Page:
Ford Sues Navistar Over Engine Prices, Warranty Dispute

Max Power

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http://money.cnn.com/news/newsfeeds/articles/djf500/200701121301DOWJONESDJONLINE000787_FORTUNE5.htm

DETROIT -(Dow Jones)- Ford Motor Co. (F) has filed suit against U.S. diesel engine supplier Navistar International Corp. (NAV) regarding pricing and a contract dispute, a move that could trigger hiccups for the supply of high- profit Super Duty pickup trucks down the road.
Ford filed the lawsuit in a Michigan court against Navistar on Thursday, accusing the engine supplier of not complying with a warranty cost-sharing agreement and "unjustifiably" raising prices on a diesel engine used in the F- series pickup truck line.
The lawsuit states that Navistar has threatened to cut off shipments if Ford does not pay a price Navistar is demanding, a move Ford says would breach a contract. Also, Ford accuses Navistar of not complying with warranty-contract obligations related to the cost of fixing quality glitches that consumers encounter.
Ford started debiting Navistar's invoices to recover what it feels the supplier owes related to warranties, according to the lawsuit.
The lawsuit comes at a vulnerable point for Ford and Navistar, which are counting on a successful partnership to make money in a tough U.S. market where high costs and falling domestic-vehicle market share have forced job cuts at both companies.
Though Ford's actions could hurt the auto maker and the supplier, Ford is banking on the success of large pickups - many of which use Navistar engines - to help the auto maker regain profitability. Because engines are such high-cost components, it is seen as essential for Ford to pay competitive prices for the part.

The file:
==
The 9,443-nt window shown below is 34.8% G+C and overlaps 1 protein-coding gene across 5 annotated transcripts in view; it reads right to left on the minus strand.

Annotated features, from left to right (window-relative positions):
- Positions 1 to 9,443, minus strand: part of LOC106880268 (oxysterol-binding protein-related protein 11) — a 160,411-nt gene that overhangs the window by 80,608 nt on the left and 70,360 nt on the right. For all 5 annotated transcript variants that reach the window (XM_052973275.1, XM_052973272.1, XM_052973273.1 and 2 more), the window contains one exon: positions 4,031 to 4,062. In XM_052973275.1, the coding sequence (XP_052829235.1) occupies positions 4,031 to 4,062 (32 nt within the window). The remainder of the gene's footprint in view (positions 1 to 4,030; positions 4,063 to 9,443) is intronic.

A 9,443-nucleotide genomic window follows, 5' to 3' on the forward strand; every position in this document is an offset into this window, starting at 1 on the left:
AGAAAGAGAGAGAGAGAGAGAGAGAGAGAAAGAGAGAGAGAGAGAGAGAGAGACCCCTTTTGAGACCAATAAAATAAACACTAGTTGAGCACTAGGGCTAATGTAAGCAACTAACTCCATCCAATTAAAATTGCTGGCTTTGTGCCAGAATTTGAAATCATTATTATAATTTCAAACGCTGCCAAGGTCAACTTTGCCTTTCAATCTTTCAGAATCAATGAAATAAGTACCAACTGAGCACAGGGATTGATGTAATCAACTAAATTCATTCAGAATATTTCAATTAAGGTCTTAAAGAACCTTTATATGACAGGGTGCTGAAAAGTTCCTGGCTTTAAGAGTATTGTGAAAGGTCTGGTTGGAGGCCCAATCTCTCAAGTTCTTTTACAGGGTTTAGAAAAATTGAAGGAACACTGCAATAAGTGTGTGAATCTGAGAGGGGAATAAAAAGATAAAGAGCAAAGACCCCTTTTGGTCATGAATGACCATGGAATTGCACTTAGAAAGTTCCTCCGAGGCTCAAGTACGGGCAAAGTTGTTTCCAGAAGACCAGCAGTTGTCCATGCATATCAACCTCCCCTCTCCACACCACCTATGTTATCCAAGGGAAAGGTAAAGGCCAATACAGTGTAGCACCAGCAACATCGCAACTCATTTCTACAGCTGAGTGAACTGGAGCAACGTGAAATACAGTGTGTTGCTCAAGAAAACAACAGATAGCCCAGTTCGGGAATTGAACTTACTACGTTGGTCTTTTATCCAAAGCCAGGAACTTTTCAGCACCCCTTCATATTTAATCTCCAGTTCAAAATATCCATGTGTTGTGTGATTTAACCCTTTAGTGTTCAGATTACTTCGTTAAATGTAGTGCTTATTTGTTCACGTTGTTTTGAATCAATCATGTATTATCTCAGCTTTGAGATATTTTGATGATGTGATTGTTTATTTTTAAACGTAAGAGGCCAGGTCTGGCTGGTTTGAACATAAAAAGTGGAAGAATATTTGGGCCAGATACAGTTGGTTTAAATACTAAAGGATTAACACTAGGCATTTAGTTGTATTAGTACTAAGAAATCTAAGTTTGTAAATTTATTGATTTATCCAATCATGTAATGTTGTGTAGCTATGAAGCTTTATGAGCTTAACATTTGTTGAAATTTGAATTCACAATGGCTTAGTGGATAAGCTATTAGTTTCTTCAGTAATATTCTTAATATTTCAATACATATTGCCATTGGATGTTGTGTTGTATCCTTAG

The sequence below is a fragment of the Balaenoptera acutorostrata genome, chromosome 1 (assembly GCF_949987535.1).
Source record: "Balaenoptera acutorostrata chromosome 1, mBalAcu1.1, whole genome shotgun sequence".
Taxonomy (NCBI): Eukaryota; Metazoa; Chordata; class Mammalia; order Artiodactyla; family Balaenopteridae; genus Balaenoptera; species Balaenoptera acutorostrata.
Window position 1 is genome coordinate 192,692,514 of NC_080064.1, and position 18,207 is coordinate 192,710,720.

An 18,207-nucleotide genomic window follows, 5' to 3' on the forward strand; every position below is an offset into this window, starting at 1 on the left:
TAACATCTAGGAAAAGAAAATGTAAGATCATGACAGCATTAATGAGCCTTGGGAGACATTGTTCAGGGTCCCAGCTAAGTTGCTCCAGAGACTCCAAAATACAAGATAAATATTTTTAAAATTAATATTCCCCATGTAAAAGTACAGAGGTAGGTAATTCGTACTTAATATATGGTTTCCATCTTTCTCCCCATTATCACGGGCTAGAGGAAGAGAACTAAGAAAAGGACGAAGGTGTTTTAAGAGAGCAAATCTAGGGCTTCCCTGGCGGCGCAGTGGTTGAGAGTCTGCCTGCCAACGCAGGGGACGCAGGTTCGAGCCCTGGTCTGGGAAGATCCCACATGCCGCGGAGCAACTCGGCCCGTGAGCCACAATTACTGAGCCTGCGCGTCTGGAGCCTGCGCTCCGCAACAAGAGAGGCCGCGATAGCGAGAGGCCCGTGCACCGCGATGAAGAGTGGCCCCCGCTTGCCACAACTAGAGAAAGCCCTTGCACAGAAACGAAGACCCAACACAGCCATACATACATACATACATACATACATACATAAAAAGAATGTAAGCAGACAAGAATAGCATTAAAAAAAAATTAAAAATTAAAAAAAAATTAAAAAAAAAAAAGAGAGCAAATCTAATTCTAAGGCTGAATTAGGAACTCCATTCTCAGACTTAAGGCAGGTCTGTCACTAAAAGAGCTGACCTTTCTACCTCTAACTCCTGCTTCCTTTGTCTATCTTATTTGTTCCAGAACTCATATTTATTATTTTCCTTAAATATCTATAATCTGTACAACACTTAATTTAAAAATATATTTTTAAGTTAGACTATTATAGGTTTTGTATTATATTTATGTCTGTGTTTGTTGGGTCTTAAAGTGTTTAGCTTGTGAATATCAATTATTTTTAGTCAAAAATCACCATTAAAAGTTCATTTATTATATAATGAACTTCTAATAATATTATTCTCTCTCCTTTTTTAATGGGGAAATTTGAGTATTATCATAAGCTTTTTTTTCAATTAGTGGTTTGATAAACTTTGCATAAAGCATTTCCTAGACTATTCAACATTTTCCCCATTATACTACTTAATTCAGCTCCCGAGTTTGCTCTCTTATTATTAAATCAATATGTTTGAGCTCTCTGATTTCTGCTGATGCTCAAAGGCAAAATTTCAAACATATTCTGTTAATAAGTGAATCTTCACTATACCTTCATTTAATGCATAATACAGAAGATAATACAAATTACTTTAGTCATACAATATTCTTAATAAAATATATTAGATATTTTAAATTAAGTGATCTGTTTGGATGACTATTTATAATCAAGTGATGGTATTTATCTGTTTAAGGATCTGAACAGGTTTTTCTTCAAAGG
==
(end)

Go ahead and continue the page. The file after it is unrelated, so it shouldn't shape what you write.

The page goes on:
Both Ford and Navistar confirmed the lawsuit, which was reported Friday by the Chicago Tribune, though Navistar spokesman Roy Wiley said the company had not yet been officially served.
"This is totally without merit and we are going to vigorously respond in court," Wiley said.
Ford is in the midst of launching its critical F-Series Super Duty vehicles in the U.S. The truck has traditionally represented more than 300,000 vehicles worth of annual volume, and 70% of Super Duty trucks carry diesel engines. The vehicle was redesigned for 2007, but its sales launch was delayed by nearly six months due to problems in diesel engine development - the launch is now planned early this year.
Ford and Navistar have a long-time partnership related to the development and supply of diesel engines, but various quality issues and a delay on the development of a recent product have shaken the relationship somewhat.
Diesels have gradually become more expensive and complicated to produce in the U.S. due to a toughening of federal emissions standards.
Impact For Both Sides
A protracted legal fight could hurt both Ford and its supplier. Navistar has shipped 25,000 Super Duty engines to Ford, but the supply would run out in a matter of months, leaving Ford in a tough bind. The auto maker can charge a premium for trucks that have big diesel engines, which are seen as essential components in heavier-duty trucks.
Meanwhile, 75% of the engines Navistar makes are sold to Ford, according to Bear Stearns analyst Peter Nesvold. "Accordingly, the suit could have a meaningful impact if the situation deteriorates further," Nesvold said in a research note Friday.
But between Navistar's exposure, and the fact Ford's Super Duty pickups primarily use Navistar engines, "neither company can afford a protracted supply disruption," Nesvold said. "As a result, we don't expect a material impact near term, but will be monitoring the situation closely."
A Ford spokeswoman said the auto maker felt it had no choice but to file the lawsuit, but said the action won't affect the critical first-quarter launch of the redesigned Super Duty trucks. "We have sufficient inventory of engines on hand," spokeswoman Kristen Kinley said.
She added that Ford still hopes for an amicable agreement, though she said the auto maker "will take steps to avoid any interruptions in production."